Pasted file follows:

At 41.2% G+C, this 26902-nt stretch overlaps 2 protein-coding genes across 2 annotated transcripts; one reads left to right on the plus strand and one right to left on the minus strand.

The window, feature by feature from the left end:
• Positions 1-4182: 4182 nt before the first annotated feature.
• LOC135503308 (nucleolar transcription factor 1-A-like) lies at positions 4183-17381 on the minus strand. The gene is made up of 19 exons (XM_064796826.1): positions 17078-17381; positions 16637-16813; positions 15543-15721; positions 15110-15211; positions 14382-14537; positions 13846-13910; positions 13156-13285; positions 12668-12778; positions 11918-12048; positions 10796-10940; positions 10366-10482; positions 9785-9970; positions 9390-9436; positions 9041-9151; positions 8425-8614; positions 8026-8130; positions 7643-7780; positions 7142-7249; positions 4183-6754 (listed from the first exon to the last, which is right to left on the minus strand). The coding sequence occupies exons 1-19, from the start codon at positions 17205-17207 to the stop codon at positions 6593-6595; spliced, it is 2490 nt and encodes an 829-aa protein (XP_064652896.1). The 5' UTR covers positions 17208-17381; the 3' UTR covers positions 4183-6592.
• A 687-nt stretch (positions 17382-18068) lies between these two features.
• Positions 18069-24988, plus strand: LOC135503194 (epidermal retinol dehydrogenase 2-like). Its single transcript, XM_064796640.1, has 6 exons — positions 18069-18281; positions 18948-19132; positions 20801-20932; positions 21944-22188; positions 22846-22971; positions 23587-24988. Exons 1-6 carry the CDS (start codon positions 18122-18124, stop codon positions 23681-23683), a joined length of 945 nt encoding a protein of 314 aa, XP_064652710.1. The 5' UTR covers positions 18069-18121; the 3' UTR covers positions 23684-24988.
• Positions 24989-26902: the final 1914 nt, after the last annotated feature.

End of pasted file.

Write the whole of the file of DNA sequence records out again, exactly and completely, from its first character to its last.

At 41.2% G+C, this 26902-nt stretch overlaps 2 protein-coding genes across 2 annotated transcripts; one reads left to right on the plus strand and one right to left on the minus strand.

The window, feature by feature from the left end:
• Positions 1-4182: 4182 nt before the first annotated feature.
• LOC135503308 (nucleolar transcription factor 1-A-like) lies at positions 4183-17381 on the minus strand. The gene is made up of 19 exons (XM_064796826.1): positions 17078-17381; positions 16637-16813; positions 15543-15721; positions 15110-15211; positions 14382-14537; positions 13846-13910; positions 13156-13285; positions 12668-12778; positions 11918-12048; positions 10796-10940; positions 10366-10482; positions 9785-9970; positions 9390-9436; positions 9041-9151; positions 8425-8614; positions 8026-8130; positions 7643-7780; positions 7142-7249; positions 4183-6754 (listed from the first exon to the last, which is right to left on the minus strand). The coding sequence occupies exons 1-19, from the start codon at positions 17205-17207 to the stop codon at positions 6593-6595; spliced, it is 2490 nt and encodes an 829-aa protein (XP_064652896.1). The 5' UTR covers positions 17208-17381; the 3' UTR covers positions 4183-6592.
• A 687-nt stretch (positions 17382-18068) lies between these two features.
• Positions 18069-24988, plus strand: LOC135503194 (epidermal retinol dehydrogenase 2-like). Its single transcript, XM_064796640.1, has 6 exons — positions 18069-18281; positions 18948-19132; positions 20801-20932; positions 21944-22188; positions 22846-22971; positions 23587-24988. Exons 1-6 carry the CDS (start codon positions 18122-18124, stop codon positions 23681-23683), a joined length of 945 nt encoding a protein of 314 aa, XP_064652710.1. The 5' UTR covers positions 18069-18121; the 3' UTR covers positions 23684-24988.
• Positions 24989-26902: the final 1914 nt, after the last annotated feature.